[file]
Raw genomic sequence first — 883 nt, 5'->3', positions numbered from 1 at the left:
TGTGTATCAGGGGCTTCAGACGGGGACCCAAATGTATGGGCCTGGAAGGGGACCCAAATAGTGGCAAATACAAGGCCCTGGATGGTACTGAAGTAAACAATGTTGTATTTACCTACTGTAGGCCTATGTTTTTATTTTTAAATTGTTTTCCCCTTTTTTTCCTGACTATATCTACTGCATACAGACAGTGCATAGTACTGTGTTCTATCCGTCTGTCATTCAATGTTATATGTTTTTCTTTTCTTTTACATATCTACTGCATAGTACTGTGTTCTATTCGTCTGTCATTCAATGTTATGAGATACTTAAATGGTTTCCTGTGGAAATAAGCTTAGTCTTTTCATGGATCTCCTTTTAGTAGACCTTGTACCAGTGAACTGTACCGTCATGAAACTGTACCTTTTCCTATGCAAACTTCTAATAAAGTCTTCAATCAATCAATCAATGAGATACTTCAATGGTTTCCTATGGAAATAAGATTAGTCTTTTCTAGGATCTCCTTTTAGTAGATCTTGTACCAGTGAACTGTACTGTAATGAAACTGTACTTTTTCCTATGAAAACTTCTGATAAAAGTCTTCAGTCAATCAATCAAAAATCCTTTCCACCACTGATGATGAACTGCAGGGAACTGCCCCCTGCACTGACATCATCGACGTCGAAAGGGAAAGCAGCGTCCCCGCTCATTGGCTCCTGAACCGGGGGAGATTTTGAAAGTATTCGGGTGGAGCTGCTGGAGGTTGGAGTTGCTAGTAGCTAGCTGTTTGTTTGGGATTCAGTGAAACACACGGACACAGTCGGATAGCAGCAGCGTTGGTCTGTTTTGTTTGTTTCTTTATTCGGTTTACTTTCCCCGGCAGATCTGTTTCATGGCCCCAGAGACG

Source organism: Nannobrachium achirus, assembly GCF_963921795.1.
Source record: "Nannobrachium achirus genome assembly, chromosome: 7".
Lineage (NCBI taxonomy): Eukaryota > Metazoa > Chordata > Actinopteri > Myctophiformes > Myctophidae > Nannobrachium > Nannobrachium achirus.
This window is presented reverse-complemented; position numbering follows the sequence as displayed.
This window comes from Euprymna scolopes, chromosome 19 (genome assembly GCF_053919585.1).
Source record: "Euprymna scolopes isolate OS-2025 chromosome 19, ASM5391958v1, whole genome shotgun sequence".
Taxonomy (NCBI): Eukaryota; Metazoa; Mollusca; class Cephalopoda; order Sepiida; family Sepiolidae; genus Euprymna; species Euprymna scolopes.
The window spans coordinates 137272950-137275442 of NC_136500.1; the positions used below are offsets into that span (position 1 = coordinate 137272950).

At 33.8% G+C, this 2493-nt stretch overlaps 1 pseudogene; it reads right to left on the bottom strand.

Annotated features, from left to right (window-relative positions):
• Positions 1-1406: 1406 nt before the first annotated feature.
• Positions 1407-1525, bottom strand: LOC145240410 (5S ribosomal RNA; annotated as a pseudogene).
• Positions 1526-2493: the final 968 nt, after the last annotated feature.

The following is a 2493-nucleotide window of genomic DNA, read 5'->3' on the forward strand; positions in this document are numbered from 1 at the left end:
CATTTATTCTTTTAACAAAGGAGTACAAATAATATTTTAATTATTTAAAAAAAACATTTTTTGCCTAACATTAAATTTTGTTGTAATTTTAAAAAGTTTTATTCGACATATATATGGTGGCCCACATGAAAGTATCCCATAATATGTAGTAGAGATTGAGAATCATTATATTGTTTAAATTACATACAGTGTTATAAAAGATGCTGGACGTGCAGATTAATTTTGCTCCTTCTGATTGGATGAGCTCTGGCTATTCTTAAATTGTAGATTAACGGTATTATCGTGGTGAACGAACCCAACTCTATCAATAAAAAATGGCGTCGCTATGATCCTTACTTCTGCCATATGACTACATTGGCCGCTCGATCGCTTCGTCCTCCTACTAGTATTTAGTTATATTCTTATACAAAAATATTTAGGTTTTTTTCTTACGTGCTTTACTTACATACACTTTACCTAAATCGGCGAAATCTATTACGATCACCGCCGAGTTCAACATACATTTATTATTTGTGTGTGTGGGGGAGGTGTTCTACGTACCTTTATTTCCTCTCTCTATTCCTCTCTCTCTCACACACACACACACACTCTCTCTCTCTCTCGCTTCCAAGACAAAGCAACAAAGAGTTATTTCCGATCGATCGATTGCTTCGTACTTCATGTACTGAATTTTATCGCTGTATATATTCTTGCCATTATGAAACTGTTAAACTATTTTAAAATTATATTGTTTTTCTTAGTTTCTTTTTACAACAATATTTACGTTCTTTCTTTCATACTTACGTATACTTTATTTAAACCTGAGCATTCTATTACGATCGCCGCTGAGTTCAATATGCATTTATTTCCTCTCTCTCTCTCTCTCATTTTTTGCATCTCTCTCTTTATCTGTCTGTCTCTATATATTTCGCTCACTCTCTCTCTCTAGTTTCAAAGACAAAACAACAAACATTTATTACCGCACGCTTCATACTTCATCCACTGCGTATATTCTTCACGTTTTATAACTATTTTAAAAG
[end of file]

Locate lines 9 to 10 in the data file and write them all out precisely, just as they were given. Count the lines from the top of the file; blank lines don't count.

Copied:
Taxonomy (NCBI): Eukaryota; Metazoa; Mollusca; class Cephalopoda; order Sepiida; family Sepiolidae; genus Euprymna; species Euprymna scolopes.
The window spans coordinates 137272950-137275442 of NC_136500.1; the positions used below are offsets into that span (position 1 = coordinate 137272950).